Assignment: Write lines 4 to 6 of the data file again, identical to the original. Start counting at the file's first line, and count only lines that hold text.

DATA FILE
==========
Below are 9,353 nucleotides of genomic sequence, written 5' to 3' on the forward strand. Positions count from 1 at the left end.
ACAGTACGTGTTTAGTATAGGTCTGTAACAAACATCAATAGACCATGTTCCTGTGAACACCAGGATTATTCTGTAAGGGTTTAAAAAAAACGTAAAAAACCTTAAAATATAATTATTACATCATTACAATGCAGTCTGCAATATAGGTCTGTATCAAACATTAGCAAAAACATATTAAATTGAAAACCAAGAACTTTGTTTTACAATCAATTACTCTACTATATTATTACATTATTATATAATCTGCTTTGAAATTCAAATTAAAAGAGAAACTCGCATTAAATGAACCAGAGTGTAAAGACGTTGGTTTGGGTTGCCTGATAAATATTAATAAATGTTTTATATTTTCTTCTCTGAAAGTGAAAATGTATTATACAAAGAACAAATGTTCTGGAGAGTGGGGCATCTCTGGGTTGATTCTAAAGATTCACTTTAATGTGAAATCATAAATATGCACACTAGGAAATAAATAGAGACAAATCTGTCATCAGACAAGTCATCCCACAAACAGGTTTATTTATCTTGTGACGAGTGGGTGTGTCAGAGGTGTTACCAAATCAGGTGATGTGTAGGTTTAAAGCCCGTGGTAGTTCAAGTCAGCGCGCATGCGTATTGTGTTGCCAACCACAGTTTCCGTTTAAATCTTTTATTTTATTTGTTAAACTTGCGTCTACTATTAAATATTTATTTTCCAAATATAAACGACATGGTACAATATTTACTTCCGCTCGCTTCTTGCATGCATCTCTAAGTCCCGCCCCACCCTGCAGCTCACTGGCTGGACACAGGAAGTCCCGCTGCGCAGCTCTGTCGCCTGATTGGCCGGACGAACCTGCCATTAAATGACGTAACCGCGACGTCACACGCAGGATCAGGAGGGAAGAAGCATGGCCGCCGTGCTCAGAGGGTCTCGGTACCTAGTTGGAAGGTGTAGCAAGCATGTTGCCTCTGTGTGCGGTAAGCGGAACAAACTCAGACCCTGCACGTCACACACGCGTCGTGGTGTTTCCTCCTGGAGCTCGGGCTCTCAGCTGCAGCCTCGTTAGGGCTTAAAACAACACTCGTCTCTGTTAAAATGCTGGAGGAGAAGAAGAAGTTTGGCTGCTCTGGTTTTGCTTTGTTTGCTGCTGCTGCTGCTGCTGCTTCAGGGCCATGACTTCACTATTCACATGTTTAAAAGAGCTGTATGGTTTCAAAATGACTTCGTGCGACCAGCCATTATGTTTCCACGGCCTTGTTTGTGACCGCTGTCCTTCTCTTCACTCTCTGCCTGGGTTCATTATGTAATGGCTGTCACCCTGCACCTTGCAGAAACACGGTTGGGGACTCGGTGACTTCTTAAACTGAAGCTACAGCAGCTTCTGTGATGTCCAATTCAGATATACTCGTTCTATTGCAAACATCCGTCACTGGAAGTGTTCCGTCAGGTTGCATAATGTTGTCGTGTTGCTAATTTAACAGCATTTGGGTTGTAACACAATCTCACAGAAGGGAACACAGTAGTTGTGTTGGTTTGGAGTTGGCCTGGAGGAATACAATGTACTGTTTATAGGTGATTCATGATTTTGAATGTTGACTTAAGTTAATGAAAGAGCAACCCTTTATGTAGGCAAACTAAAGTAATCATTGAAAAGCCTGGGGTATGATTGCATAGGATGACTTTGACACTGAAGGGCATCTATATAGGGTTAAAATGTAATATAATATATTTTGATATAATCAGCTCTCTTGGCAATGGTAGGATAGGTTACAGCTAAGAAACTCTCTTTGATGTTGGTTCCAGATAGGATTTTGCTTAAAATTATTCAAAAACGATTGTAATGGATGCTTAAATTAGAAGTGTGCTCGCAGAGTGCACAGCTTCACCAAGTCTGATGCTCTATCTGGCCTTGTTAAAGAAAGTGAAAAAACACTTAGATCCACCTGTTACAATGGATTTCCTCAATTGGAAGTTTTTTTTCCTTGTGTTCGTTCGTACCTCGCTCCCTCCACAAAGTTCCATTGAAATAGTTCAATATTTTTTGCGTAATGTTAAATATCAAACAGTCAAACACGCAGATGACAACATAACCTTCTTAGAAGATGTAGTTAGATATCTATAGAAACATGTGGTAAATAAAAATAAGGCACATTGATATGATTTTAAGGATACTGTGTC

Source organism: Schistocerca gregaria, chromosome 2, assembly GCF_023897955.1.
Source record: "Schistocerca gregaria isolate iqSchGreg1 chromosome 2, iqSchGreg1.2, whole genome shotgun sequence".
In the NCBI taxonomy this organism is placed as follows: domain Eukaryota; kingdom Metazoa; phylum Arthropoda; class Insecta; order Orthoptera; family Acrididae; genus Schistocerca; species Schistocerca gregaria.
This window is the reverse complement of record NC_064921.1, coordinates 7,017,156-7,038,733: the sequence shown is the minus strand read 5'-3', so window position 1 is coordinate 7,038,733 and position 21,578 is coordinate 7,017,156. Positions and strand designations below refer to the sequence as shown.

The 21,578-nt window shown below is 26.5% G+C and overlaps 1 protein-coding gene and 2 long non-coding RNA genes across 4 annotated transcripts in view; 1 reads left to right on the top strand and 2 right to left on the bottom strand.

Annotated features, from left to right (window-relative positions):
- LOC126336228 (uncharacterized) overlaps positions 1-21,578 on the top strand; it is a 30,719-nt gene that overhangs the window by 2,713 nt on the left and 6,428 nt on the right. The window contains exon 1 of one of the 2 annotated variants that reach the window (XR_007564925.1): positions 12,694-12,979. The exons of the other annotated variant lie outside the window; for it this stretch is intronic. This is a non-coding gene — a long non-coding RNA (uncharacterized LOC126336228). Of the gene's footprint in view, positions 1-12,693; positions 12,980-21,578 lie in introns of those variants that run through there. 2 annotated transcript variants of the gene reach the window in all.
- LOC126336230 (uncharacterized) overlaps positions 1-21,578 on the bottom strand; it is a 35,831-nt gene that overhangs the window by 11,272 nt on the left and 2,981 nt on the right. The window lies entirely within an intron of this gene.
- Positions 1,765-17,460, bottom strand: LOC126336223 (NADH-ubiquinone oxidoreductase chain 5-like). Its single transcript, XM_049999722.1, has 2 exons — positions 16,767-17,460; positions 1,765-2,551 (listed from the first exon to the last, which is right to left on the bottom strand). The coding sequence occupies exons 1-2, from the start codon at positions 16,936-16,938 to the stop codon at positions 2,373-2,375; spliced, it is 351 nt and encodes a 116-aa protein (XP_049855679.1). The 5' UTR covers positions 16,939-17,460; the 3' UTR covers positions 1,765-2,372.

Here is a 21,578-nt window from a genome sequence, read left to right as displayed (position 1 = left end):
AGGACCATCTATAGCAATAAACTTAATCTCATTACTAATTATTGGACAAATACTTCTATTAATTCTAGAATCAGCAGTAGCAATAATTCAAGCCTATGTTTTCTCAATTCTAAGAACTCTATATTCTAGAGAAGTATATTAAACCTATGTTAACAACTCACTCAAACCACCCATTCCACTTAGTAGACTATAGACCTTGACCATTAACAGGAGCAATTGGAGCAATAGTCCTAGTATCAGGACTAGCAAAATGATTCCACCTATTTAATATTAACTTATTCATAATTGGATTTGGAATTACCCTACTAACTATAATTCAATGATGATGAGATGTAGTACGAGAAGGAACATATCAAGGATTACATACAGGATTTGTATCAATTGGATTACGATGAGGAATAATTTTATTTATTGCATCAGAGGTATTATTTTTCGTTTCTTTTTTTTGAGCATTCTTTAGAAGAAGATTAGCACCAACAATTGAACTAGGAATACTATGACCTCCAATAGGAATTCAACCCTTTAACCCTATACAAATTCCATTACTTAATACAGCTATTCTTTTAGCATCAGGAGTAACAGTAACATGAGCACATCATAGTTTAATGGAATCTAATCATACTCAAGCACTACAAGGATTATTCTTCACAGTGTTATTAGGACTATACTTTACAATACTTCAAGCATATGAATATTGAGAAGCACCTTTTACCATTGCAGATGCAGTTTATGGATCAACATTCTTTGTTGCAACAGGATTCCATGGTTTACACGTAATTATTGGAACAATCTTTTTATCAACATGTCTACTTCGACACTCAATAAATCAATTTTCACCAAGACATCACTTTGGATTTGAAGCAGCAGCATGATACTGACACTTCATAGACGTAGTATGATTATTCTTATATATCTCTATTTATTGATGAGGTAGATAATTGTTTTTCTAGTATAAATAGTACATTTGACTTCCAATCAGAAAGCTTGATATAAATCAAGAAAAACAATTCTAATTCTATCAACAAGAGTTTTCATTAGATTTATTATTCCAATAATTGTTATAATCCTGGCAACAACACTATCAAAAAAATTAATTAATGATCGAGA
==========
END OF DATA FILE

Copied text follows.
Source record: "Schistocerca gregaria isolate iqSchGreg1 chromosome 2, iqSchGreg1.2, whole genome shotgun sequence".
In the NCBI taxonomy this organism is placed as follows: domain Eukaryota; kingdom Metazoa; phylum Arthropoda; class Insecta; order Orthoptera; family Acrididae; genus Schistocerca; species Schistocerca gregaria.
This window is the reverse complement of record NC_064921.1, coordinates 7,017,156-7,038,733: the sequence shown is the minus strand read 5'-3', so window position 1 is coordinate 7,038,733 and position 21,578 is coordinate 7,017,156. Positions and strand designations below refer to the sequence as shown.